Selection criteria

Eligible studies were required to be cross-sectional, case–control, or cohort studies that investigated the relationship between GERD and NAFLD. They were also required to provide the effect estimates [odds ratios (OR), relative risks (RR), hazard ratios (HR) or standardized incidence ratio (SIR)] with 95% confidence intervals (CI). Inclusion was not restricted by study size. When more than one article using the same database/cohort was available, the study with the most comprehensive data/analyses was included.

Retrieved articles were independently reviewed for their eligibility by the same three investigators (K.W., P.P., and P.U.). Disagreement was resolved by conference with all investigators. Newcastle-Ottawa quality assessment scale was used to appraise the quality of the study in three areas, including the recruitment of cases and controls, the comparability between the groups, and the ascertainment of the outcome of interest for cohort study and the exposure for case–control study.[21] The modified Newcastle-Ottawa scale as described by Herzog et al. was used for cross-sectional study.[22]

Data abstraction

A structured data collection form was used to extract the following data from each study: title of the study, name of the first author, publication year, year of the study, country where the study was conducted, number of subjects, demographics of subjects, methods used to identify and verify GERD and NAFLD, adjusted effect estimates with 95% CI, and covariates that were adjusted in the multivariable analysis.

To ensure the accuracy, this data extraction process was independently performed by two investigators (K.W. and P.P.) and was reviewed by the senior investigator (P.U.).

Statistical analysis

Data analysis was performed using the Review Manager 5.3 software from the Cochrane Collaboration (London, UK). Adjusted point estimates from each study were combined by the generic inverse variance method of DerSimonian and Laird, which assigned the weight of each study for the pooled analysis based on its variance.[23] As the outcome of interest was relatively uncommon, we planned to use RR and HR of cohort study as an estimate for OR to calculate the pooled effect estimates with OR of case–control study and cross-sectional study. In light of the high likelihood of between-study variance because of different study designs, populations, and methodologies, random-effect model was used. Cochran's Q test and I 2 statistic were used to determine the between-study heterogeneity. A value of I 2 of 0–25% represents insignificant heterogeneity, 26–50% represents low heterogeneity, 51–75% represents moderate heterogeneity, and >75% represents high heterogeneity.[24]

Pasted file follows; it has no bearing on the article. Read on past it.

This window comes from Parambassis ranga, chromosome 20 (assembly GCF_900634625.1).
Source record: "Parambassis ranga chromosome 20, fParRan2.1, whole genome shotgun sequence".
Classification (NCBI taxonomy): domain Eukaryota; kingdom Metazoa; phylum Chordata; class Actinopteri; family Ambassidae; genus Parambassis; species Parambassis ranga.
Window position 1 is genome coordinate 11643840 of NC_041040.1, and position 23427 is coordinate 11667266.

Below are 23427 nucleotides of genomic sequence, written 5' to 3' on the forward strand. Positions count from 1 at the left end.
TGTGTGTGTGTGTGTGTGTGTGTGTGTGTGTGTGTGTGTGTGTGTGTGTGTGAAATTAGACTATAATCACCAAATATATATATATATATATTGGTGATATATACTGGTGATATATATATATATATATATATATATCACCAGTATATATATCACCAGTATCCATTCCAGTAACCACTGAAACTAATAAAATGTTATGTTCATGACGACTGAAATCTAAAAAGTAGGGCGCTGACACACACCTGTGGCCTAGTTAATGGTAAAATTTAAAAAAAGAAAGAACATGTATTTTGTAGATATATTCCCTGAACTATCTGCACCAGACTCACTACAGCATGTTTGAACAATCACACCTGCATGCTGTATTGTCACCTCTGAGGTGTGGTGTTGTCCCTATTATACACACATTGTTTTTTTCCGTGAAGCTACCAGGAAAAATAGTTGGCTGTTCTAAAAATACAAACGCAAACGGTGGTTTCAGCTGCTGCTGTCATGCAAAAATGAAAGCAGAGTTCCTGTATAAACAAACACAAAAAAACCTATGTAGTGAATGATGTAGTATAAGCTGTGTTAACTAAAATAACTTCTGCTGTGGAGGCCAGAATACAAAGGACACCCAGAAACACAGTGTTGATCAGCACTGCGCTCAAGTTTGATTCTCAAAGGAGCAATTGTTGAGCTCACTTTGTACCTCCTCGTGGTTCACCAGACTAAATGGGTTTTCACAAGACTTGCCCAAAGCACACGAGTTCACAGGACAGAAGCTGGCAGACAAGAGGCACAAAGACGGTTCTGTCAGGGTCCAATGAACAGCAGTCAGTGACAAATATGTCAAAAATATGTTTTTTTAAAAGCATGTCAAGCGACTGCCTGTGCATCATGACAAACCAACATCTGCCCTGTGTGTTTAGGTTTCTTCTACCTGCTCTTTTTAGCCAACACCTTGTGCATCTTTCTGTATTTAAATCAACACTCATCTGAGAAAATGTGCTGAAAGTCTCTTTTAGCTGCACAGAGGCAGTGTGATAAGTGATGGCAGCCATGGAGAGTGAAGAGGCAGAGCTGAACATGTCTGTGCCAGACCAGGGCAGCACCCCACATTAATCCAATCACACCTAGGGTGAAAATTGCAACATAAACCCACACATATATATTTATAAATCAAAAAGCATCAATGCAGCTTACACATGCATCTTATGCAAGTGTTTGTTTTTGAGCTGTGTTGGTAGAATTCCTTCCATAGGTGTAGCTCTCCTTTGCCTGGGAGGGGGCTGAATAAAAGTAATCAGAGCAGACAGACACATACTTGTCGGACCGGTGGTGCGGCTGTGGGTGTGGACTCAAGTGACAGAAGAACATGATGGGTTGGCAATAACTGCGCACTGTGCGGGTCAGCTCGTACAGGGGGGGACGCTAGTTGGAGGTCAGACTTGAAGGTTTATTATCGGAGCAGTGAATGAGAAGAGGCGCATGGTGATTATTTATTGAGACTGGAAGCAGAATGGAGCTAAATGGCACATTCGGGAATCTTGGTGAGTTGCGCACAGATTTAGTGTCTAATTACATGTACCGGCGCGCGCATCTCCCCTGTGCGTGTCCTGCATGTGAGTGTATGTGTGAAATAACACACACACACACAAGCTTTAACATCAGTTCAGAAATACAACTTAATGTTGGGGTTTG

Results Top


Using our search strategy, 962 potentially eligible articles were identified (350 articles from MEDLINE and 612 articles from EMBASE). After the exclusion of duplicated 320 articles, 642 articles underwent title and abstract review; 624 articles were excluded at this stage because they were case reports, case series, correspondences, review articles, in vitro studies, animal studies, or interventional studies, leaving 25 articles for full-text review. Twelve of them were excluded after the full-length review as they did not report the outcome of interest, while three articles were excluded as they were descriptive studies without comparative analysis. Ten studies met the eligibility criteria. However, four studies utilized the same database.[16],[17],[19],[25] The Choi et al.[25] and the Lee et al.[19] studies used the same cohort of employees of three Korean universities from 2007 to 2009. Similarly, the studies by Kang et al.[16] and Kim et al.[17] used the same cohort recruited from Myongji Hospital, Goyang, Korea from 2004 to 2011. To avoid double-counting of the same data, only the studies by Lee et al.[19] and Kang et al. were included. Those two studies were chosen over the studies by Choi et al.[25] and Kim et al.[17] as they provided more comprehensive data in the articles. Therefore, eight studies (four cross-sectional studies [15],[16],[19],[26] and four case–control studies [12],[14],[18],[20]) with 31,322 participants were included in the final analysis. The literature retrieval, review, and selection process are shown in [Figure 1]. The characteristics and quality assessment of the studies are shown in [Table 1]. It should be noted that the inter-rater agreement for the quality assessment using the Newcastle-Ottawa scale was high with the kappa statistics of 0.85.
Figure 1: Literature review process

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Table 1: Characteristics of the studies

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We found a significantly increased risk of NAFLD among patients with GERD with the pooled OR of 2.07 (95% CI, 1.54–2.79), as demonstrated in [Figure 2]. The between-study heterogeneity was high with an I 2 of 87%. Subgroup analysis according to study design showed a significantly elevated risk in both cross-sectional (pooled OR 1.52; 95% CI, 1.15–2.00; I 2 86%) and case–control subgroup (pooled OR 3.04; 95% CI, 2.27–4.06; I 2 0%).
Figure 2: Forest plot